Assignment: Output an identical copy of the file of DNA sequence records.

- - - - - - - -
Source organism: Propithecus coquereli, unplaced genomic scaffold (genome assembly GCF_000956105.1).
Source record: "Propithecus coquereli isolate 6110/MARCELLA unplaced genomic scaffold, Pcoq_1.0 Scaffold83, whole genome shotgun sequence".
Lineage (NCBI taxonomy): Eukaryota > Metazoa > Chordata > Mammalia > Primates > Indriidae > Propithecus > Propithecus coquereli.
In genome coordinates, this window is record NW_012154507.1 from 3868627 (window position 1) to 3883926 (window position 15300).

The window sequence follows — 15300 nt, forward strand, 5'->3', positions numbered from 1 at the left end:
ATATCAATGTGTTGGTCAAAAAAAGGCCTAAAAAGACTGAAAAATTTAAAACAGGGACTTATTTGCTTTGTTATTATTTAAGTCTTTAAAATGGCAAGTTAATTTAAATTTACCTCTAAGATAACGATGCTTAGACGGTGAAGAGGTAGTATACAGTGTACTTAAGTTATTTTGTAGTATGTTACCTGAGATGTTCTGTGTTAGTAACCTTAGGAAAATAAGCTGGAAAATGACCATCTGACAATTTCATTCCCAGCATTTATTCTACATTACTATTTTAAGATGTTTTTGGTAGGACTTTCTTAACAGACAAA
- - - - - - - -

Source organism: Propithecus coquereli, unplaced genomic scaffold (genome assembly GCF_000956105.1).
Source record: "Propithecus coquereli isolate 6110/MARCELLA unplaced genomic scaffold, Pcoq_1.0 Scaffold83, whole genome shotgun sequence".
Lineage (NCBI taxonomy): Eukaryota > Metazoa > Chordata > Mammalia > Primates > Indriidae > Propithecus > Propithecus coquereli.
In genome coordinates, this window is record NW_012154507.1 from 3868627 (window position 1) to 3883926 (window position 15300).

The window sequence follows — 15300 nt, forward strand, 5'->3', positions numbered from 1 at the left end:
ATATCAATGTGTTGGTCAAAAAAAGGCCTAAAAAGACTGAAAAATTTAAAACAGGGACTTATTTGCTTTGTTATTATTTAAGTCTTTAAAATGGCAAGTTAATTTAAATTTACCTCTAAGATAACGATGCTTAGACGGTGAAGAGGTAGTATACAGTGTACTTAAGTTATTTTGTAGTATGTTACCTGAGATGTTCTGTGTTAGTAACCTTAGGAAAATAAGCTGGAAAATGACCATCTGACAATTTCATTCCCAGCATTTATTCTACATTACTATTTTAAGATGTTTTTGGTAGGACTTTCTTAACAGACAAA